What emerges clearly from the review of the on-the-runs letters by Lady Justice Hallett is that it was a shabby deal struck between the government of the day and Sinn Fein to encourage the peace process.
And yesterday's report does nothing to impede the progress of that process, with both Sinn Fein and the DUP able to take some comfort from the judge's comments.
In that respect it was a masterful document. The judge concluded that the OTR deal was lawful and that there was no conspiracy of silence to keep it hidden, although it did seem to fly under the radar.
But it should be noted that this newspaper reported on several occasions on the bones of the deal and, as the judge remarked, there was no reason why politicians, police and others should not have picked up on the letters.
The biggest losers in all this, as ever, are the victims and survivors of terrorism who still feel they are being cheated of justice.
While the Secretary of State Theresa Villiers has pledged to review cases where people were given letters in error and has restated the Government's view that none of the letters amounts to an amnesty, the relatives of those killed or injured by the IRA will continue to wonder if there is any political will to pursue suspects even if new evidence emerges.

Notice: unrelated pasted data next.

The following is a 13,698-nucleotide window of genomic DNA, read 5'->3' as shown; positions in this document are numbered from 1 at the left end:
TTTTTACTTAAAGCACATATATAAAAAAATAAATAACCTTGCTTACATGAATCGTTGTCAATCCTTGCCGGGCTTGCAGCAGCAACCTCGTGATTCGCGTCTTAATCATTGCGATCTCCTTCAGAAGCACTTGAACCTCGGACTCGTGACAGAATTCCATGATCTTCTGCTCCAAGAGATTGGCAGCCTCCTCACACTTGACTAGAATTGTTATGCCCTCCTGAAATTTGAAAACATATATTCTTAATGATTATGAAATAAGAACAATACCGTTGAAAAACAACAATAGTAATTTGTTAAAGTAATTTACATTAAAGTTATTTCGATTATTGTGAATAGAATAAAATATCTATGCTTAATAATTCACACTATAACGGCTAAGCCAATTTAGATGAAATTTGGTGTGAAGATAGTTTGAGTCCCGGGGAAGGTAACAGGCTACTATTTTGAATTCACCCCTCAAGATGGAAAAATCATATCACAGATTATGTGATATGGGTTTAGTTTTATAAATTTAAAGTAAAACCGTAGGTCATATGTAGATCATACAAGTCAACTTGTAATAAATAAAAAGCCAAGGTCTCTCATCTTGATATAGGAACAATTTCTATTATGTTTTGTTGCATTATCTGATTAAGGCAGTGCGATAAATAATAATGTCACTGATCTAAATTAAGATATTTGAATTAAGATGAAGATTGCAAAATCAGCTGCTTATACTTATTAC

If the will exists then the letters are not worth the paper they are written on.
While Lady Justice Hallett said that there were systemic failures in the OTR deal which evolved, the PSNI was directly blamed for the catastrophic mistake which allowed Hyde Park bombing suspect John Downey to escape prosecution. He had mistakenly been given an OTR letter even though he was wanted by the Metropolitan Police. Two similar cases have since been identified.
The OTR controversy is yet another stumbling block on the way to finding a lasting solution to the legacy of the past.
There is little likelihood of the parties agreeing to a holistic approach to the problems of the past, flags and emblems if they merely concentrate on each contentious issue as it emerges.